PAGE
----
abstract illustration of a person standing with a large nautilus superimposed upon its body

The Chambered Nautilus

by Oliver Wendell Holmes

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What is the “ship of pearl”?

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In the poem "The Chambered Nautilus" by Oliver Wendell Holmes, the poet has found a broken nautilus shell on the beach. The nautilus is a type of mollusk. It is also a cephalopod similar to octopuses and squids in that it has numerous tentacles. However, it is unique among cephalopods because it has a shell that it uses for protection. The shell of a nautilus has numerous chambers, and the animal lives in the outermost one. As a nautilus ages and becomes larger, it grows a new chamber on the outside of its shell into which it moves its internal organs, and the inner chambers are filled with gas to help maintain buoyancy. The interior of the shell is lustrous like a pearl, and the animal is sometimes referred to as a pearly nautilus.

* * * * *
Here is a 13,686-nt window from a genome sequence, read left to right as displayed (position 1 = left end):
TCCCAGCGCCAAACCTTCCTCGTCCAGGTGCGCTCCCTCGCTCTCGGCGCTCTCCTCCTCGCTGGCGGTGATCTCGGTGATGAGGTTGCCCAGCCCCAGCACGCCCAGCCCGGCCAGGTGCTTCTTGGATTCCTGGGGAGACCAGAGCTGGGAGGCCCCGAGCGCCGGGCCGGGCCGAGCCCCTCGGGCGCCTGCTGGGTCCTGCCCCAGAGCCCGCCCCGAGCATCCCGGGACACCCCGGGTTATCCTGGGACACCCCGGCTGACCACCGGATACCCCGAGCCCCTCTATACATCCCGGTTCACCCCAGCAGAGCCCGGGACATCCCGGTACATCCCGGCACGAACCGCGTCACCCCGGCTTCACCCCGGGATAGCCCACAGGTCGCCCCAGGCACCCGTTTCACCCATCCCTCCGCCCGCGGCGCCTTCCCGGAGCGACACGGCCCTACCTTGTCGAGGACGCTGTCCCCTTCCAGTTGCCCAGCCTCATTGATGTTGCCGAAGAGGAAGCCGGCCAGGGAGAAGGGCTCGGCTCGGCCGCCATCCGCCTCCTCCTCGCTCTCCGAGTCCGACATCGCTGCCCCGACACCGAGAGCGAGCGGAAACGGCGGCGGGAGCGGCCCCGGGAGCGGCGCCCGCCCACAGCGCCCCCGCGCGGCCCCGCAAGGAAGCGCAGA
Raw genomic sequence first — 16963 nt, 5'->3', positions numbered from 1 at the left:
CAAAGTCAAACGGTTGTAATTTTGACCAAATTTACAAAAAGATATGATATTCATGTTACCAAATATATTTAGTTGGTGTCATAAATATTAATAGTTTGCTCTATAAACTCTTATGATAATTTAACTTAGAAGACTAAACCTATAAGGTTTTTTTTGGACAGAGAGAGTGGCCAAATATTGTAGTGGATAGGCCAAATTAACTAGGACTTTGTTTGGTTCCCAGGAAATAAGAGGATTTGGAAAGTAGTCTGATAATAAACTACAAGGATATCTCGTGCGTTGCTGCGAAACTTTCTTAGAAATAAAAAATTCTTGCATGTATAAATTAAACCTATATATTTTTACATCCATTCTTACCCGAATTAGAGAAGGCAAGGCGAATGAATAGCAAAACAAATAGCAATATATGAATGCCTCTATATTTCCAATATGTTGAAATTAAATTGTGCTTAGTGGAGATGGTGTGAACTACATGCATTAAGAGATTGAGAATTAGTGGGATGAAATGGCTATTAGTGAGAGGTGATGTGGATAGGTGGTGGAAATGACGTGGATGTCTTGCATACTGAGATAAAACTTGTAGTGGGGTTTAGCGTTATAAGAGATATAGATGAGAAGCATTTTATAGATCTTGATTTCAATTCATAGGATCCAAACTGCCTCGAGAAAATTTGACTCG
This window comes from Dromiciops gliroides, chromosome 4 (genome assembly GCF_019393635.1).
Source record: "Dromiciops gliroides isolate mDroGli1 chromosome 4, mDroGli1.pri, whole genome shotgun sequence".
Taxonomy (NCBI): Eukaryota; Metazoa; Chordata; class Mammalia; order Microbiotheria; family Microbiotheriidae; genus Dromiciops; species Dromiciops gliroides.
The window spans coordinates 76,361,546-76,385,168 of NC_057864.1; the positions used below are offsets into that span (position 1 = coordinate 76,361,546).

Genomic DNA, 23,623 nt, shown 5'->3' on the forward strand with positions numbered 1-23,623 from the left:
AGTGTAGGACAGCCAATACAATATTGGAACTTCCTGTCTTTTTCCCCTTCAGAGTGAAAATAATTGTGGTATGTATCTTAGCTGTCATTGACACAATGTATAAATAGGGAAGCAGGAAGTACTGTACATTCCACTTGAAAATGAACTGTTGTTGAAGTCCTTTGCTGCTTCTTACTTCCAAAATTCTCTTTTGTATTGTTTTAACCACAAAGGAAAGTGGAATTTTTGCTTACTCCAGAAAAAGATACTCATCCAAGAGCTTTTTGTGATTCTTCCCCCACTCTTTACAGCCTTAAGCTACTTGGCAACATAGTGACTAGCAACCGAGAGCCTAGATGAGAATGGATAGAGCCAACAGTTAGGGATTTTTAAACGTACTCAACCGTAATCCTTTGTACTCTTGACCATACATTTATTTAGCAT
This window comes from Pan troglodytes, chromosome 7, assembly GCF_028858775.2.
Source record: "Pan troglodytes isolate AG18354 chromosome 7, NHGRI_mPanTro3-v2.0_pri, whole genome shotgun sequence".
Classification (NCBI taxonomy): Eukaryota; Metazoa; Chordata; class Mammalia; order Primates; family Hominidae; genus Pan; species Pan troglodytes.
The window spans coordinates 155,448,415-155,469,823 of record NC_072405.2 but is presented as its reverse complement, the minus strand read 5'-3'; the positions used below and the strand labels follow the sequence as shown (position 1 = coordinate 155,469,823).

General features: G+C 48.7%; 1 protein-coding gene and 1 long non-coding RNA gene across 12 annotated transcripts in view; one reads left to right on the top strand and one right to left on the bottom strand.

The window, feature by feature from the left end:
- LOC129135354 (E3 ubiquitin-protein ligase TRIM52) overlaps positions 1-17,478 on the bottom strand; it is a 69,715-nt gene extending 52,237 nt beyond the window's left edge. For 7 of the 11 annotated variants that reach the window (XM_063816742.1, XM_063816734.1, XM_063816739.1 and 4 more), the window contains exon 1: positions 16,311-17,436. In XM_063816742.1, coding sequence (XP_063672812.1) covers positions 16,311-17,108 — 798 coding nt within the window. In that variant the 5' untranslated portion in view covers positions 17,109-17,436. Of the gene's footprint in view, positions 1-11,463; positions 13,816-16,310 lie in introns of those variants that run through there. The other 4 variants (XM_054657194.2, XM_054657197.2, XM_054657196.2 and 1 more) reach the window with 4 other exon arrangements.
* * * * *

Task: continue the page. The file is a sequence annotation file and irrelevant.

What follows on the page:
Because the nautilus that the poet finds upon the beach is broken open, he can see inside to the pearly chambered interior. The beauty and the intricacy of the shell inspire him to compare it to a ship and to a mansion.

The "ship of pearl" that the poet refers to in the first and second stanzas is the nautilus shell, which he imagines as a sailing ship. He makes it clear that he is only using his imagination when he uses the phrase "poets feign." According to the Merriam-Webster Dictionary, to feign is "to assert as if true; pretend." So, Holmes is pretending that the broken nautilus is a ship of pearl. It sails the main, which means that it sails upon the sea, until it encounters sirens singing. In Greek mythology, sirens were creatures that looked like beautiful women whose singing enchanted sailors and caused them to shipwreck upon reefs or coasts. In the second stanza, the poet writes that the ship of pearl is wrecked, suggesting that it succumbed to the songs of the sirens and ran ashore.

In the third stanza, the poet likens the shell to a home with a "shining archway" and a "door" through which the creature can move to the new chamber it creates and leave the old behind. Finally, Holmes compares the nautilus continually building new chambers to the soul creating ever-larger metaphorical mansions of thought and deed, until finally the shell is abandoned at death.

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